Jump to content
doug0909

Best Classic Computer for Word Processing TODAY

Recommended Posts

I guess for a full dose of charm with a good keyboard and sharp display, as long as you can avoid the distractions, you could stick an Apple II pi card in a IIe, and run Wordperfect for DOS through Linux on a black and green monitor using the IIe keyboard and mouse. Nobody browses the web in monochrome... But function keys could be a pain... 

  • Like 2

Share this post


Link to post
Share on other sites
6 hours ago, doug0909 said:

I'm saddened that nobody is telling me how doable Apple or Commodore GEOS would be with the right rig, accelerators and extra ram and hard drive, or that there were other 8 bit systems which did 80 column display better than the Apple II...

I got into word processing on the Apple II+ with AppleWriter, 2 drives, and 64K of memory. It worked well. I got a videx 80-column card in due time, along with a lowercase and shift-key mod too. Had that for a couple of years. At the tail end of using the Apple II+ I got a Sider 10MB HDD, awesome sauce!

 

Then I got into an Apple //e with 64K. Soon I got another 64K and 80-columns. , loved the new keyboard. I grew into using AppleWorks and ProTerm. But I didn't always need all of AppleWorks' capability, so I mainly stuck with the editor in ProTerm for personal stuff. I also used the 10MB Sider, had some of it set up for ProDos. Later I upgraded to 2MB via a RamWorks card. Loved all of it.

 

The HDD and larger RAM somewhat precluded the need for an accelerator. It was no big deal to wait a few seconds to load something anyways. Not that an accelerator would speed that up. A RAMDISK and HDD run about the same speed because of bus speed limitations.

 

6 hours ago, doug0909 said:

Was also thinking that some 16 bits might have used the extra power for Word Processors more focused on speed and crisp display, WYSIWYG or not.  Interesting about how great that IBM keyboard was though... 

The first MAC was crisp and snappy. Much like a //e. A lot of the bit-mapping was done in software and there weren't many (if any) functions handed off to custom chips. Total opposite of the slushy Amiga feel.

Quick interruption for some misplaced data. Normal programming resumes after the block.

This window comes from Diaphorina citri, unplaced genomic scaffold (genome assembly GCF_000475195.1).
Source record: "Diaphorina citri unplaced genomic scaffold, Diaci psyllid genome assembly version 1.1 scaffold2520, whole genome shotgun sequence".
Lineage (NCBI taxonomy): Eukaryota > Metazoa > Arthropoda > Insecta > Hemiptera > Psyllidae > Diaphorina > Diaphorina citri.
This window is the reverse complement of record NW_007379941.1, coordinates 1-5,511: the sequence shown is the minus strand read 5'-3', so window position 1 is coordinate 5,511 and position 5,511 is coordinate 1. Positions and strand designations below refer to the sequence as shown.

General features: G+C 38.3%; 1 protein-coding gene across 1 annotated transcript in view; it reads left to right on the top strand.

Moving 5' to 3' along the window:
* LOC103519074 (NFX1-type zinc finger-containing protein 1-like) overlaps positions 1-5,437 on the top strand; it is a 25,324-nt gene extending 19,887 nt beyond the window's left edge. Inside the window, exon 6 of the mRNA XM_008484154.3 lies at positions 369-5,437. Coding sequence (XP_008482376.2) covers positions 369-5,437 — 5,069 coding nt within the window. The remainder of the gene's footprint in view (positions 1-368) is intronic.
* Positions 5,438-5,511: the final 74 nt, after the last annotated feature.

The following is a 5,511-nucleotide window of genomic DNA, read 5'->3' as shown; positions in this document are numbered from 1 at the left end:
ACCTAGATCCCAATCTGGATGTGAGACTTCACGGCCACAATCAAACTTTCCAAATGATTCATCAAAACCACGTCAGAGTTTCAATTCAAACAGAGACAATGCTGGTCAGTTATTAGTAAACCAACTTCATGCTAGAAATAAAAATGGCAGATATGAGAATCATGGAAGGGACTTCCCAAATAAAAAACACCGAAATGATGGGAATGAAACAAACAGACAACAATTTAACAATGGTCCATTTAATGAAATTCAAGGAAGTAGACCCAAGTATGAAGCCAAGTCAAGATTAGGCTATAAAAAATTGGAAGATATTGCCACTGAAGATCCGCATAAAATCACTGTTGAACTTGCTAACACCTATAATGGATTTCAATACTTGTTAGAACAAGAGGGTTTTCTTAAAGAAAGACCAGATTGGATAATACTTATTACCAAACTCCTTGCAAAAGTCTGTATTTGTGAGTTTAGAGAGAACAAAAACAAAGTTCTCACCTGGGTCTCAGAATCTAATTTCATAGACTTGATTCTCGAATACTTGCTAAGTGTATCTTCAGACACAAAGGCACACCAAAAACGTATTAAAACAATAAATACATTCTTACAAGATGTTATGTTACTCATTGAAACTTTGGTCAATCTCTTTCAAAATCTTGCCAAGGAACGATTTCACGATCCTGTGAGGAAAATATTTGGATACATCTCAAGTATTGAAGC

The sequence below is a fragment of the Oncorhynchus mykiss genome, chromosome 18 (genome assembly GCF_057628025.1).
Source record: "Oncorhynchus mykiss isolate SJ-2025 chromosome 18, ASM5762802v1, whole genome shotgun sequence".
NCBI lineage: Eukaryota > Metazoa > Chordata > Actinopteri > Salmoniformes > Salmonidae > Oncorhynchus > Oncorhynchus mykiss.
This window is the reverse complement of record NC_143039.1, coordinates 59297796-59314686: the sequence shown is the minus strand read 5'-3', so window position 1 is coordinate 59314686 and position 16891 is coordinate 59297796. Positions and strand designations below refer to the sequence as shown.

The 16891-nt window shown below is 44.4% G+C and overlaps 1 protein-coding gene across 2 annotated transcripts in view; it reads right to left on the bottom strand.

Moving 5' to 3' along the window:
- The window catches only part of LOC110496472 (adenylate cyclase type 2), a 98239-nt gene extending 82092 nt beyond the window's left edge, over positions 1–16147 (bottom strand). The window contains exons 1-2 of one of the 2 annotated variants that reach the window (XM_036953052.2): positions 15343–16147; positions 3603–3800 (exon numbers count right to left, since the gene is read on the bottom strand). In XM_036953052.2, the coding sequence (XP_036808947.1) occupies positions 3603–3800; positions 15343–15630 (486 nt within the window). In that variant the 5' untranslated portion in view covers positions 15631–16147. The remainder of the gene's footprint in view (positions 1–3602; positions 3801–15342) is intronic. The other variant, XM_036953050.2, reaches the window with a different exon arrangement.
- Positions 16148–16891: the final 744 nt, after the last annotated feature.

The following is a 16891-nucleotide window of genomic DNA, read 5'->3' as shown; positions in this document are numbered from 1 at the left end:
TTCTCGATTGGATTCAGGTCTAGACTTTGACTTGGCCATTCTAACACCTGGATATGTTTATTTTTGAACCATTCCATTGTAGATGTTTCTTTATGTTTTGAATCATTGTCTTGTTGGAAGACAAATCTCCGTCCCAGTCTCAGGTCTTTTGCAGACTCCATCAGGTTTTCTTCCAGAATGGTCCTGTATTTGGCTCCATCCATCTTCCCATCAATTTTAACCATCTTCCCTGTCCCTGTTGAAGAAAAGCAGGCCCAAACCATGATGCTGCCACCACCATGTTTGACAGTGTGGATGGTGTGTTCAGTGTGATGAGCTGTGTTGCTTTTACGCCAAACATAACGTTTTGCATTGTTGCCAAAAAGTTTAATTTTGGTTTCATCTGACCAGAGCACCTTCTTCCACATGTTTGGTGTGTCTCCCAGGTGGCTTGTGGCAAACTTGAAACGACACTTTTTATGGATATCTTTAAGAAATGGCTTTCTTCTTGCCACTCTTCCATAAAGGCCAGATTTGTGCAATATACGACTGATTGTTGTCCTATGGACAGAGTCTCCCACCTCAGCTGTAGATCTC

The IBM Hercules monochrome modes and other text modes were good. And those modes carried well into the CGA/EGA/VGA/SVGA times and further. They were snappy, fast, unencumbered, and didn't really do custom chips. Not in the sense that any specialized chips were embedded in the architecture.

 

Put it this way, a standard Cirrus Logic GD-5422 SVGA chip is custom in and of itself. But it does all the discrete and original modes of the cards that came before it. And in the same way. It hangs off the bus like any other PC graphics chip/board. It is custom in that it combines many other chips'

 

It is "not custom" in that it is not embedded permanently into the architecture. It is "not custom" in that millions upon millions were made and could fit into any PC of the era.

 

So many ways to look at it. So many ways to split hairs on the topic. So many angles of semantics.

 

The Apple II and PC were apt at pushing text around because of the simplicity of their circuitry. The PC is 16-bit and was the best 16-bit word processor on the market. It's where many pro-level packages were developed. And that is good enough for me.

 

  • Like 1

Share this post


Link to post
Share on other sites

There's many many angles on how to make a distraction-free writing environment. And the choice of hardware and software is but only one thing to consider. IMHO the room should be soft-lit, and have rugs on the walls and no hardwood floors, to prevent sensory distraction and overload. No echoes, no bright reflections. Tea and snacks. A soft white noise (NCC 1701D Ambient Engine). Fresh air. Cozy cushions. Space heater or fireplace. Flannel shirt. All of this comes together to make for a thoughtful area.

 

Or just going out on the lakeside veranda with a laptop and Notepad works equally well on good weather days.

 

One does not have to avail oneself of all the options and distractions. Just.. don't.. use.. them..!

Share this post


Link to post
Share on other sites
12 hours ago, doug0909 said:

 Was also thinking that some 16 bits might have used the extra power for Word Processors more focused on speed and crisp display, WYSIWYG or not.  

To be fair, a couple (several?) of us mentioned the early Mac would make a great choice... ;-)

Share this post


Link to post
Share on other sites
4 hours ago, Keatah said:

IMHO the room should be soft-lit, and have rugs on the walls and no hardwood floors, to prevent sensory distraction and overload. No echoes, no bright reflections. Tea and snacks. A soft white noise (NCC 1701D Ambient Engine).

Hell No!  For "truly inspired writing", you need to listen to music, I've found these four INSTRUMENTAL tunes to be quite soothing and productive...

 

#1

 

#2

 

#3

 

#4

 

Share this post


Link to post
Share on other sites
On 11/24/2020 at 1:38 PM, Arnuphis said:

Professional Write looks great. No bloat., Just functionality. 

My Dad used to use Professional Write back in the day.  Very good word processor.